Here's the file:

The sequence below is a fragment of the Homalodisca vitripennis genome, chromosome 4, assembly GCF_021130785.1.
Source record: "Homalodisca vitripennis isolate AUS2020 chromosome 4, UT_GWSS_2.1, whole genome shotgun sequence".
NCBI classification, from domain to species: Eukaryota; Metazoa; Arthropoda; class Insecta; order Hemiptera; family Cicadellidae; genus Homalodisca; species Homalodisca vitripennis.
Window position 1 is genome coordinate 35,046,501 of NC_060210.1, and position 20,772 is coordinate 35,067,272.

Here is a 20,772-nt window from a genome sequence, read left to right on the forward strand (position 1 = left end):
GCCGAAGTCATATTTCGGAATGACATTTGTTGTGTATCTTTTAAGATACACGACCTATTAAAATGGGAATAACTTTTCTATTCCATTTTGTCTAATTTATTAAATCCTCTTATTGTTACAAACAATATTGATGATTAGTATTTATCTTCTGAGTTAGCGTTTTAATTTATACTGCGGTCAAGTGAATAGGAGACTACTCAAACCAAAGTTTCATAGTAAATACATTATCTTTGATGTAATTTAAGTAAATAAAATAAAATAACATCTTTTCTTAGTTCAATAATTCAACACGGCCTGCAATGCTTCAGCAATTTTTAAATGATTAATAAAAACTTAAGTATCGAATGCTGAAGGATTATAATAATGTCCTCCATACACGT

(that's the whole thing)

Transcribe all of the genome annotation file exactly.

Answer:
The sequence below is a fragment of the Homalodisca vitripennis genome, chromosome 4, assembly GCF_021130785.1.
Source record: "Homalodisca vitripennis isolate AUS2020 chromosome 4, UT_GWSS_2.1, whole genome shotgun sequence".
NCBI classification, from domain to species: Eukaryota; Metazoa; Arthropoda; class Insecta; order Hemiptera; family Cicadellidae; genus Homalodisca; species Homalodisca vitripennis.
Window position 1 is genome coordinate 35,046,501 of NC_060210.1, and position 20,772 is coordinate 35,067,272.

Here is a 20,772-nt window from a genome sequence, read left to right on the forward strand (position 1 = left end):
GCCGAAGTCATATTTCGGAATGACATTTGTTGTGTATCTTTTAAGATACACGACCTATTAAAATGGGAATAACTTTTCTATTCCATTTTGTCTAATTTATTAAATCCTCTTATTGTTACAAACAATATTGATGATTAGTATTTATCTTCTGAGTTAGCGTTTTAATTTATACTGCGGTCAAGTGAATAGGAGACTACTCAAACCAAAGTTTCATAGTAAATACATTATCTTTGATGTAATTTAAGTAAATAAAATAAAATAACATCTTTTCTTAGTTCAATAATTCAACACGGCCTGCAATGCTTCAGCAATTTTTAAATGATTAATAAAAACTTAAGTATCGAATGCTGAAGGATTATAATAATGTCCTCCATACACGT